New technologies continue to challenge the limits of the law and present new scenarios law makers have not yet provided for. 3D printing is one area that is increasingly being identified as a technology that will create challenges in intellectual property (hereinafter referred to as “IP”) law. Simply put, 3D printing involves the “copying” and/or reproduction of a blueprint into a physical object.
3D printing is a common term for the creation of a three-dimensional object from a digital model. When using a 3D printer, the design for the 3D object is created on a computer using a scanning device or computer aided design (CAD). The design is used by the 3D printer as a “blueprint” to create the object layer-by-layer out of metal, nylon, plastic or other materials. This enables the manufacture of complex functional objects, which uses less material than traditional methods of manufacture.
The owner of a 3D printer can create complex components and devices. Examples of products created using 3D printing include a house, human tissue, car parts, and, more controversially, a functional gun. The technology does not require high levels of technical skill in manufacturing. As such, 3D printing makes it relatively easy for any individual or business to replicate most objects without authorization, even if the object is protected under IP law.
Possible IP infringement
3D printing technology makes it easy to copy and reproduce products, regardless of whether the goods are protected by a patent, trade mark or copyright.
Section 34 (1) (a) to (c) of the Trade Marks Act 194 of 1993 provides that the unauthorised use of a trade mark in the course of trade of an identical or similar to the trade mark for goods or services which are identical or similar to the trade mark is prohibited. Specifically, these sections deal with “unauthorized use in the course of trade” which denotes commercial use and not private use. Should a person 3D print a trade marked object for private use, can the proprietor of the trade mark institute trade mark infringement proceedings? As it currently stands, the printing of any trade marked object for personal use does not constitute infringement based on the provisions of Section 34 of the Act.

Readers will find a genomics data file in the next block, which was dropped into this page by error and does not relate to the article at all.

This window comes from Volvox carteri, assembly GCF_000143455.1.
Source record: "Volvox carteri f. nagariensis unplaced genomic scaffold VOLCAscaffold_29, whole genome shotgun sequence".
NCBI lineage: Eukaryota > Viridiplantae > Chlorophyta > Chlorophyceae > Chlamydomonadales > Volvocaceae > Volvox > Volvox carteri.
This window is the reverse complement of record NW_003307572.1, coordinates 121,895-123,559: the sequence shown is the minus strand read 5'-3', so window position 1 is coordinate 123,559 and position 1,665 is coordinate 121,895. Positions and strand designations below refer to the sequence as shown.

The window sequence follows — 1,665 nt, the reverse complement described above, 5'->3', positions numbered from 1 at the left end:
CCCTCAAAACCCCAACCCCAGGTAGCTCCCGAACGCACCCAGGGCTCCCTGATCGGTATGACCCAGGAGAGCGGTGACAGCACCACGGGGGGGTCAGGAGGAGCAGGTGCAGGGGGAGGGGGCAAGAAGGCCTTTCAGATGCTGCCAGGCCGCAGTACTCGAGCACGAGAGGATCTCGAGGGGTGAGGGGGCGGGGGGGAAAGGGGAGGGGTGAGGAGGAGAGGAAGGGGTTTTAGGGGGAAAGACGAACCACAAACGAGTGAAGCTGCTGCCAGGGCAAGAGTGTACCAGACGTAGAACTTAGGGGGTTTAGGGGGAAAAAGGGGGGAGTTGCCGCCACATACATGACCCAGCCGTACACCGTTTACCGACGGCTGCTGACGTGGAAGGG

In terms of the Copyright Act 98 of 1978, a copyright is automatically conferred on a work eligible for copyright protection at the time the work is created, provided certain requirements are met. Therefore, the blueprints used for 3D printing may qualify for copyright protection, subject to the requirements of the Copyright Act. While one may infringe on another’s copyright by making use of their blueprint, for a copyright owner to enforce their rights against infringement by third parties may prove to be difficult.
Many objects that could be 3D printed usually have patent and design protection to prevent others from using or reproducing the protected objects. With 3D printing, a consumer can easily access 3D blueprints and print the objects. This could amount to infringement of a patent or design in terms of the Patent Act 57 of 1978 and Design Act 195 of 1993. The proprietor would have difficulty identifying the infringing parties as the printing is done in the privacy of one’s home.
While 3D printing is a technology with the potential to improve manufacturing and daily lives, it will pose some challenges to IP rights. There will have to be a readjustment in the protection and enforcement of IP rights. It remains to be seen how the South African legal system reacts as 3D printers become more accessible.
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